This after seven members of the league approached the Western Cape High Court on Friday with an urgent application to interdict congresses taking place in Dullah Omar and Boland regions on Friday and Saturday.
The applicants claim that provincial executive committee members who are organising the conferences have no mandate to do so since their term expired in February .
The applicants also sought to nullify two other congresses that took place in the Karoo and Southern Cape two weeks ago.
The group alleges that the congresses are being rushed through without the consent or knowledge of the branches in order to organise a provincial congress that would see the current leadership re-elected.
In their founding affidavit, the applicants asked the court to declare the current leadership an unlawful and illegitimate structure; to invalidate all the decisions they have taken since February, and order that the ANCYL national executive committee steps in and oversees a provincial congress where a new PEC could be elected.
Advocate Siboniso Khoza, who represented the applicants, argued that attempts to rectify the matter using the party’s internal mechanisms failed on a number of occasions.
Advocate Adrian Montzinger argued that the applicants had plenty of time from February to sort out these issues and cannot approach the court at the last minute seeking an order to halt congresses that had already begun.
Judge Patric Gamble denied the applicants an interdict but gave the go-ahead for a hearing to take place on Friday to determine whether the current PEC was legitimate.
Were he to find in favour of the applicants, decisions taken from the four congresses that would have already taken place would have to be scrapped.
The main applicant, Luvuyo Mpofu, a member of the very PEC he wants removed, said: “We came to court as branch members and PEC members of the ANCYL because there has been great concern around the legitimacy of the executive members of the PEC.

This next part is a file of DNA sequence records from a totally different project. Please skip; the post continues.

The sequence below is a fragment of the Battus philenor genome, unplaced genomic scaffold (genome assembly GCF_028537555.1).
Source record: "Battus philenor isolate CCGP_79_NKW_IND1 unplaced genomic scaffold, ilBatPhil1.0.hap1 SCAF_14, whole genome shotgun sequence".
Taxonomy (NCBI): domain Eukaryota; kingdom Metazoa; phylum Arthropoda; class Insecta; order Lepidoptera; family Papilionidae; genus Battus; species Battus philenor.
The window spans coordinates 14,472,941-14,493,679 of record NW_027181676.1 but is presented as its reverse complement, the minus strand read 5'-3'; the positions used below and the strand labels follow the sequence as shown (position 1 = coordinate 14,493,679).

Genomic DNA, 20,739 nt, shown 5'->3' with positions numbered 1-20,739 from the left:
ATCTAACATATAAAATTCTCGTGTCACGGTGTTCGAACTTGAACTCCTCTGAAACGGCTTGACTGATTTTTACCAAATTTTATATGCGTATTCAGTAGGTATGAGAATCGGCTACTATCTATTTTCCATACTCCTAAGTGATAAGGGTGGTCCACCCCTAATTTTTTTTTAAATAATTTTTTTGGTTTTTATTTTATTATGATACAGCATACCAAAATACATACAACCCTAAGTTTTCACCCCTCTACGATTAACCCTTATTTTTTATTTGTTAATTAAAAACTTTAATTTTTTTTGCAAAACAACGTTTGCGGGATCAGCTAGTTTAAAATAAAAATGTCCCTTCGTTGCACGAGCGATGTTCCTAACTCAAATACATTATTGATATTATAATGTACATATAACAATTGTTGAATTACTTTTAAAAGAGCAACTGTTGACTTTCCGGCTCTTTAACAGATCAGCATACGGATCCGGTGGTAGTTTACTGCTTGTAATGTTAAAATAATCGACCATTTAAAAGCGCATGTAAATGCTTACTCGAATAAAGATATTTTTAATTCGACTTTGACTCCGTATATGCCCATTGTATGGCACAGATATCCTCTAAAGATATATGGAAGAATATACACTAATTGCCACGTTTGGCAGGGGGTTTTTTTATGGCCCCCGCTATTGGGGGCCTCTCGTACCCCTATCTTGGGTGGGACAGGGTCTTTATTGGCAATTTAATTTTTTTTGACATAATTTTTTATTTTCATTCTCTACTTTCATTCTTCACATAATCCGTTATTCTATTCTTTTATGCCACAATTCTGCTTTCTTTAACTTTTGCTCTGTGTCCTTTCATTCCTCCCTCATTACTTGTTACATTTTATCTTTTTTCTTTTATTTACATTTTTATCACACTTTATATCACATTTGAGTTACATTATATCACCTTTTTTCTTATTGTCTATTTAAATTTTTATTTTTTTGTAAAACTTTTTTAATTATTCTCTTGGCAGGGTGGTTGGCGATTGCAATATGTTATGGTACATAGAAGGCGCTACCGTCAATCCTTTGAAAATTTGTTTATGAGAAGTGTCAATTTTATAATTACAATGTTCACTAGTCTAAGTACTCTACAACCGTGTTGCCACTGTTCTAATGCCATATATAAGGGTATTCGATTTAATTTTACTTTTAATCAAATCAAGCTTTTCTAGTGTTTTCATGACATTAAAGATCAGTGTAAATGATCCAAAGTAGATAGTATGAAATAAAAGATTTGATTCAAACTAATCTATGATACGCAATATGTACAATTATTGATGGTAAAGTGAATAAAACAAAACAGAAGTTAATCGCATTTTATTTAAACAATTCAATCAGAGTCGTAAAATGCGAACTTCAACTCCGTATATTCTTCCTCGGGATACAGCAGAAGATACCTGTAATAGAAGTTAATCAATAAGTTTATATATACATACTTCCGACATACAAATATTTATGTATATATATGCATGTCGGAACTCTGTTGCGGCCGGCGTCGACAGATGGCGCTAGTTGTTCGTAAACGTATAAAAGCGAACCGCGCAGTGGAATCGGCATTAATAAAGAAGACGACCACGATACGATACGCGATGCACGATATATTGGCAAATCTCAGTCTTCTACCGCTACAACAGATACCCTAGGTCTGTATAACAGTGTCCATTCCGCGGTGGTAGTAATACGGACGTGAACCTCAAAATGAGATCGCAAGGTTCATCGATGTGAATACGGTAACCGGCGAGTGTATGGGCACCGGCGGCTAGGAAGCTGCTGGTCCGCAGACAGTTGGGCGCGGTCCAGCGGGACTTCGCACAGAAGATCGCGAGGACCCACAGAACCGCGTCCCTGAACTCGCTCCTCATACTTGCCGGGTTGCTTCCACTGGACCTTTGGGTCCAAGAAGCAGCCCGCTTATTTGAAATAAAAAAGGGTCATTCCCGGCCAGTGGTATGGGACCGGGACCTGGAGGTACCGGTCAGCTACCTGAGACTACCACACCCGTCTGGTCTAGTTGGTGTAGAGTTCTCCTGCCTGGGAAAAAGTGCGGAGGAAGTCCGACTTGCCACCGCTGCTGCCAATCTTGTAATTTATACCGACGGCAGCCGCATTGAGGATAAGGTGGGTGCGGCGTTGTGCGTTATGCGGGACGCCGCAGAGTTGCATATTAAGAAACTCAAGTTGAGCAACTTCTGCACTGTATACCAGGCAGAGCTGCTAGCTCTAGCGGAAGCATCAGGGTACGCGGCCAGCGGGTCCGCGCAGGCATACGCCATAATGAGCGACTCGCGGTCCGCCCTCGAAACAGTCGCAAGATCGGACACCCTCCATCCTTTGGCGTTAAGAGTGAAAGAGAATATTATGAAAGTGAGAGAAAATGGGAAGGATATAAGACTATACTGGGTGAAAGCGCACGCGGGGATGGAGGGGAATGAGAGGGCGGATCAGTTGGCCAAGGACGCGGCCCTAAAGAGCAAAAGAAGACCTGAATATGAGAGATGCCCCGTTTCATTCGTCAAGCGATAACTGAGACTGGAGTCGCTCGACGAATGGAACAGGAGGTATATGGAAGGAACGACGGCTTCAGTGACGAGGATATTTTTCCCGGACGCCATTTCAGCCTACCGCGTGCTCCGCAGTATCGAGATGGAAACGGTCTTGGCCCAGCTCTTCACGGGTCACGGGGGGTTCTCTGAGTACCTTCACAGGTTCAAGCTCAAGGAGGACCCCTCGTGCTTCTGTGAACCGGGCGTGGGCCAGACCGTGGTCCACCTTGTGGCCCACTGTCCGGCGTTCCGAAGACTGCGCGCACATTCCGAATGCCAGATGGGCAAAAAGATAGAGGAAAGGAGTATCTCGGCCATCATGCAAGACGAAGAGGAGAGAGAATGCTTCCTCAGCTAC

“When their term came to an end in February, the tradition of the ANC is that they are given a three-month grace period to prepare the province to go to congress.
"That did not happen and we exhausted all internal measures through letters to the NEC, branches wrote to the NEC complaining about this matter but noting happened.
“Two weeks ago, comrades convened two congresses in the Karoo and Southern Cape with no mandate and without branch meetings held.
"We have affidavits from branches that had delegates from their branch going to represent them at regional congress when they did not know about it.
“We did not get the interdict but we have five days in order to prepare to state our case why this PEC should be removed.”
Chairperson of the ANCYL Muhammad Khalid Sayed said members would wait until proceedings on Friday to argue their case.
“What we are opposed to is when courts are used to settle internal matters. The Chief Justice even warned against using courts for political issues.
“But as a youth league in a province where the ANC does not govern, does not run a single municipality, and cannot even have a ward councillor in areas where needed and we have members who are more worried about which structure is legitimate and which is not, is really worrying.
"I think the courts have better things to do and we as the ANCYL do not encourage this kind of behaviour.”